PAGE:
‘Crisis Through Comics’ seeks to explore the potential of graphic anthropology as both an analytical medium to discuss and generate political critique and create new avenues for public engagement and dissemination.
Concerning the 2008 European economic crisis, Kalantzis (2014) challenges anthropologists to go beyond the compulsive aestheticisation of poverty and destitution which has too often functioned as metonyms of the crisis. Such a provocation remains especially salient in today’s unfolding of multiple uncertainties, of which the COVID-19 pandemic is just one crisis amongst many.
The roundtable we are proposing aims to explore the entanglements of multiple crises in an increasingly interconnected world and the possibilities that graphic anthropology offers to unravel critical complexities and visualise ruptures and continuities. In contrast to film which uses the cut to compress or speed up time, the principal technology for the passage of time in comics is the transition between panels (McCloud 1993). Through the combination of image and text, comics have the capacity to navigate ruptures of time and space whilst transcending the temporal linearity of text-based ethnography. As event-based art applied to events of social relevance (Embury & Minichiello 2018), comics enable the ethnographer to capture the dynamics of unfolding events through the use of lines, shapes and colours with the potential to express the artist’s inner states and represent conflicting perspectives and temporalities.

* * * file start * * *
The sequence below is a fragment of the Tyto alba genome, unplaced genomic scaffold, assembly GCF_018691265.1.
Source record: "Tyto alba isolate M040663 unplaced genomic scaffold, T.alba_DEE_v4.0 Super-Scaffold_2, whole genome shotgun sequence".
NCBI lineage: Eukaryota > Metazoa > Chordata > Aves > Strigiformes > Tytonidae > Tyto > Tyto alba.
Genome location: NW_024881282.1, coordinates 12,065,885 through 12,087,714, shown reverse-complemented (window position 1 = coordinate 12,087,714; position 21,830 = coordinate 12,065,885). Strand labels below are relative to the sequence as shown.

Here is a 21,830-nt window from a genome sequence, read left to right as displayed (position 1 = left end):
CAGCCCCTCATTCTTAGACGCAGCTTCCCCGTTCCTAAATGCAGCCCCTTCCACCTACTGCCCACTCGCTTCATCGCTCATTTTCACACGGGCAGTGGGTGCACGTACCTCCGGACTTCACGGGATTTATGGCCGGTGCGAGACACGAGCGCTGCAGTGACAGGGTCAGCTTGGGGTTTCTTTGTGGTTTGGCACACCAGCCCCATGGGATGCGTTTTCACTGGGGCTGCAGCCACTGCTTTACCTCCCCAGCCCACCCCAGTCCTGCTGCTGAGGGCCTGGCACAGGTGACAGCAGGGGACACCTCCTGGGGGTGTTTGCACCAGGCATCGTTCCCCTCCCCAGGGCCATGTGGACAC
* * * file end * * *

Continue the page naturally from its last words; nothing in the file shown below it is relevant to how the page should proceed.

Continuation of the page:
This roundtable on ‘Crisis Through Comics’ seeks to engage with scholars to explore the potential of graphic anthropology as both an analytical medium to discuss and generate political critique and create new avenues for public engagement and dissemination. We thus invite contributions from scholars engaging with comics and illustrations as perceptive tools for ethnographic fieldwork and a novel mode of representation.